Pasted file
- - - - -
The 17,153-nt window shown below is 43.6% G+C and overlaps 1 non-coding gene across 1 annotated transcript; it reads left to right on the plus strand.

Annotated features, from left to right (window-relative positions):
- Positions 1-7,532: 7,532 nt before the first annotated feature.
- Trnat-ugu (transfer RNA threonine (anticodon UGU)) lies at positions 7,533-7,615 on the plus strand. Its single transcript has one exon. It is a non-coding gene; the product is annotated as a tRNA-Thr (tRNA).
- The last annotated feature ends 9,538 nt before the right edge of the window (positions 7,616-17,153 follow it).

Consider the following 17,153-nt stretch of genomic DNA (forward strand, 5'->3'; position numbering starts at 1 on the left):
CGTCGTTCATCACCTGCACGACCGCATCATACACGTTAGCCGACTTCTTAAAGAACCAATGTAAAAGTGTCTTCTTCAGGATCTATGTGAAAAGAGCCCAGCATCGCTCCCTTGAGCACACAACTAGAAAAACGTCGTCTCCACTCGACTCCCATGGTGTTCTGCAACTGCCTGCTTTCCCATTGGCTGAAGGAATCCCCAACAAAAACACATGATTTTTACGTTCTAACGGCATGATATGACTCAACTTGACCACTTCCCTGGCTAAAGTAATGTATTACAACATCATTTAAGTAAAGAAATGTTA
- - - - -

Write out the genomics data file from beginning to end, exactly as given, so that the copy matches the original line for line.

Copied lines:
The 17,153-nt window shown below is 43.6% G+C and overlaps 1 non-coding gene across 1 annotated transcript; it reads left to right on the plus strand.

Annotated features, from left to right (window-relative positions):
- Positions 1-7,532: 7,532 nt before the first annotated feature.
- Trnat-ugu (transfer RNA threonine (anticodon UGU)) lies at positions 7,533-7,615 on the plus strand. Its single transcript has one exon. It is a non-coding gene; the product is annotated as a tRNA-Thr (tRNA).
- The last annotated feature ends 9,538 nt before the right edge of the window (positions 7,616-17,153 follow it).

Consider the following 17,153-nt stretch of genomic DNA (forward strand, 5'->3'; position numbering starts at 1 on the left):
CGTCGTTCATCACCTGCACGACCGCATCATACACGTTAGCCGACTTCTTAAAGAACCAATGTAAAAGTGTCTTCTTCAGGATCTATGTGAAAAGAGCCCAGCATCGCTCCCTTGAGCACACAACTAGAAAAACGTCGTCTCCACTCGACTCCCATGGTGTTCTGCAACTGCCTGCTTTCCCATTGGCTGAAGGAATCCCCAACAAAAACACATGATTTTTACGTTCTAACGGCATGATATGACTCAACTTGACCACTTCCCTGGCTAAAGTAATGTATTACAACATCATTTAAGTAAAGAAATGTTA